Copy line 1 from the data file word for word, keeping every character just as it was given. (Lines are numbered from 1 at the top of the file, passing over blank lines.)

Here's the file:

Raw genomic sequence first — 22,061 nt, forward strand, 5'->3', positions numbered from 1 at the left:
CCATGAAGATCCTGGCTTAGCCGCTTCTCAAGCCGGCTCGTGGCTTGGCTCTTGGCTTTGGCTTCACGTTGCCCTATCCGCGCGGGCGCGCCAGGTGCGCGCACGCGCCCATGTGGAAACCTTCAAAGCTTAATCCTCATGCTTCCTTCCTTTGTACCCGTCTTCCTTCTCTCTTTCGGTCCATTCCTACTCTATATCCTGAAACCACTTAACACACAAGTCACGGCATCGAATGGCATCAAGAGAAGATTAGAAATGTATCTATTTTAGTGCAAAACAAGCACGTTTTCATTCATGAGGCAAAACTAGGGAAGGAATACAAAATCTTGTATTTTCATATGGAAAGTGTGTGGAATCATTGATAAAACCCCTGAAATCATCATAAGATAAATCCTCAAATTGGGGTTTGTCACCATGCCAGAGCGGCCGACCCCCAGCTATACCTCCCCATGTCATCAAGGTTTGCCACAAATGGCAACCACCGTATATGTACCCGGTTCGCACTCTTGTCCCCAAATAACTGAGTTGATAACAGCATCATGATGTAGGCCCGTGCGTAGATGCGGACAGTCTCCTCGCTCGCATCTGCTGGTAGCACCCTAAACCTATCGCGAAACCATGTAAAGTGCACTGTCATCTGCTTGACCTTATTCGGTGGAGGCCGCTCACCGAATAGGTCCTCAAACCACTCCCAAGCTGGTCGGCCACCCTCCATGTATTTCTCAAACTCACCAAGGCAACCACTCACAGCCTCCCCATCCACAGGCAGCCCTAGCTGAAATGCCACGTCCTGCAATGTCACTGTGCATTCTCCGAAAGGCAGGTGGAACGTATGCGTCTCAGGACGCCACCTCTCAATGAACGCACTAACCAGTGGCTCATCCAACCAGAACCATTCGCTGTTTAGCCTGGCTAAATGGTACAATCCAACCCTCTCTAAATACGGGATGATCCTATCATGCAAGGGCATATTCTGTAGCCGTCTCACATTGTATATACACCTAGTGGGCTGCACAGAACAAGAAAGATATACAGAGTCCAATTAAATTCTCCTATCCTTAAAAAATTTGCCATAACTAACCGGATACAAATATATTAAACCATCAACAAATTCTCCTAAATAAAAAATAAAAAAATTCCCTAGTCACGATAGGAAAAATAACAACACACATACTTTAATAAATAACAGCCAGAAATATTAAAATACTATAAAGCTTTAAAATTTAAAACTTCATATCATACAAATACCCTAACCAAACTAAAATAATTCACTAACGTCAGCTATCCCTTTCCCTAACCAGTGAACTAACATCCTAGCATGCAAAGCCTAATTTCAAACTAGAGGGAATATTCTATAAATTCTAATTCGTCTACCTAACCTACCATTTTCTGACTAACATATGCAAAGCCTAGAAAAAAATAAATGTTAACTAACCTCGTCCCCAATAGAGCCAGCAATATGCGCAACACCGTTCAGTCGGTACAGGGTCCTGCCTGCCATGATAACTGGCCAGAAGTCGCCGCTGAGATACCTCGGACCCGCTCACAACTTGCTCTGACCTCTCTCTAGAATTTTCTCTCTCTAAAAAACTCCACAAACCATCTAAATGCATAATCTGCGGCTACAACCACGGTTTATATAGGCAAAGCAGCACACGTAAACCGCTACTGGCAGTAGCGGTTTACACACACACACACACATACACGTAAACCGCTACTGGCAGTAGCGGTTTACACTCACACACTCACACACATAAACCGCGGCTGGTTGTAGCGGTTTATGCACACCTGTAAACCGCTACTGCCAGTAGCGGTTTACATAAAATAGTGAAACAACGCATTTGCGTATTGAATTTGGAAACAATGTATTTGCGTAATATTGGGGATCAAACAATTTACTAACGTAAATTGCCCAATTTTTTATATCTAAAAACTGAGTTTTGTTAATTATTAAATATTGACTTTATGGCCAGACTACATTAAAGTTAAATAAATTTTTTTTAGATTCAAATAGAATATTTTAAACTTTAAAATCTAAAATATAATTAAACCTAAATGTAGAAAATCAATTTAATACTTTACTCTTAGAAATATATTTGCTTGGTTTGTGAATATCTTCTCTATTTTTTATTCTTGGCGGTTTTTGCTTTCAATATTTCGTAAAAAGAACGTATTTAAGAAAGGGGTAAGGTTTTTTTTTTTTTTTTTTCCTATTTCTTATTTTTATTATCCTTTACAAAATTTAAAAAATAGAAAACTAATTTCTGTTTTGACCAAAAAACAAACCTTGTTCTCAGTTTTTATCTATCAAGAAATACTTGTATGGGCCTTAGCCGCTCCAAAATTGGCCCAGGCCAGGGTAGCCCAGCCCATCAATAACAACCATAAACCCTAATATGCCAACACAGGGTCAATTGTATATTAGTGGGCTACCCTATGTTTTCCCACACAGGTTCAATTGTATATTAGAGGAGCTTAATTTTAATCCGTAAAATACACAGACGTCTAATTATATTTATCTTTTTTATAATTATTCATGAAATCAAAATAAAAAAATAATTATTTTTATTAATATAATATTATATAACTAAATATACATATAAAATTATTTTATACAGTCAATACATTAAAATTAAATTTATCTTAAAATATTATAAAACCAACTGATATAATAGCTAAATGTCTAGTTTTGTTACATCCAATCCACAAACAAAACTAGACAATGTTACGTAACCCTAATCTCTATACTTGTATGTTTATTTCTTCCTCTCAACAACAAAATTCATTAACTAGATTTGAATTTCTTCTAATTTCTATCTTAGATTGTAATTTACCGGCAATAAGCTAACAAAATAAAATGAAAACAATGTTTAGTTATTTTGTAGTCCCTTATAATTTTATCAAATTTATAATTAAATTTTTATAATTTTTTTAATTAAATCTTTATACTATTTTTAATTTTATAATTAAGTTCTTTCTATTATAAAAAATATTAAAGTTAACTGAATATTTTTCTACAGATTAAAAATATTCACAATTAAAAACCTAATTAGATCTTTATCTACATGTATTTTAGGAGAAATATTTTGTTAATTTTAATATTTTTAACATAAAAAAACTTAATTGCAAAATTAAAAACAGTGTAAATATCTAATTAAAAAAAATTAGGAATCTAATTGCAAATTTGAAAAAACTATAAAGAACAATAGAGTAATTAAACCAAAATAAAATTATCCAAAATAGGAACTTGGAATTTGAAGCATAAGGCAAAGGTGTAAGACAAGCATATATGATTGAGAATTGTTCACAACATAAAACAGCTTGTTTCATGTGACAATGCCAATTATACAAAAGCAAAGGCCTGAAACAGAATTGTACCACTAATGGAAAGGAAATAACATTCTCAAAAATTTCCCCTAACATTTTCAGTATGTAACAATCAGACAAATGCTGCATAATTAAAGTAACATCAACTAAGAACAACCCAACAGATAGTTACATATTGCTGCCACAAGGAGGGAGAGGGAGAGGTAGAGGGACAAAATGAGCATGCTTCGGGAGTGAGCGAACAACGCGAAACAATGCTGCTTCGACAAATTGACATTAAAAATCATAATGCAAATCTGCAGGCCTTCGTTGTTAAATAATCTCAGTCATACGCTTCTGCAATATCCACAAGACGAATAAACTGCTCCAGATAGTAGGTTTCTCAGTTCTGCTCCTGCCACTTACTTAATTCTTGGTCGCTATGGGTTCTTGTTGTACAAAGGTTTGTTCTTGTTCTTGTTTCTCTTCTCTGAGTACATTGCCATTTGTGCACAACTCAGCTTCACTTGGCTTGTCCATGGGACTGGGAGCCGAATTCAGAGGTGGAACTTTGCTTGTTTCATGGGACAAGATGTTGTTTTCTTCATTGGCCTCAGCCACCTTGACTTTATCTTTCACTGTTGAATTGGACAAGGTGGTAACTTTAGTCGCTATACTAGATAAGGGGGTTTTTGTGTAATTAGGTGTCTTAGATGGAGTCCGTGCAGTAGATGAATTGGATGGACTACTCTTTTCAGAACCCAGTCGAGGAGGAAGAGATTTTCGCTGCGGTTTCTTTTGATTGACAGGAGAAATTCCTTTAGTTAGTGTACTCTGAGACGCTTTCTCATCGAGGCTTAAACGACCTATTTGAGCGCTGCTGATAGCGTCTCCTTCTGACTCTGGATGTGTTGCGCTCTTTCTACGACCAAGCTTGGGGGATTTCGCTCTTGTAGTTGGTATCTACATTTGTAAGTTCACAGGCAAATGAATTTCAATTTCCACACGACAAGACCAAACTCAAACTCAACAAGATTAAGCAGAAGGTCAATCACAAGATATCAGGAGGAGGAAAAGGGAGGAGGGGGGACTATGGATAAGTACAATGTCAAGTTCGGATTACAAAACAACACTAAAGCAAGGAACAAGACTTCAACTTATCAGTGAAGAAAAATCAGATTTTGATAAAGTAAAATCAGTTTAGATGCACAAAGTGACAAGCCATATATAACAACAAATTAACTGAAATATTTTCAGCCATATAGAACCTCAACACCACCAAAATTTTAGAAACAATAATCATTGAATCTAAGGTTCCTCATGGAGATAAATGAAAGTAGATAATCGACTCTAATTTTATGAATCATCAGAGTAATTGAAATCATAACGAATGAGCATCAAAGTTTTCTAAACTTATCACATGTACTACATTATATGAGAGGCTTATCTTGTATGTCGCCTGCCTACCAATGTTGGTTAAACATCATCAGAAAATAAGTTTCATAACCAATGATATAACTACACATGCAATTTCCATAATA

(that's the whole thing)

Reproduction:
Raw genomic sequence first — 22,061 nt, forward strand, 5'->3', positions numbered from 1 at the left: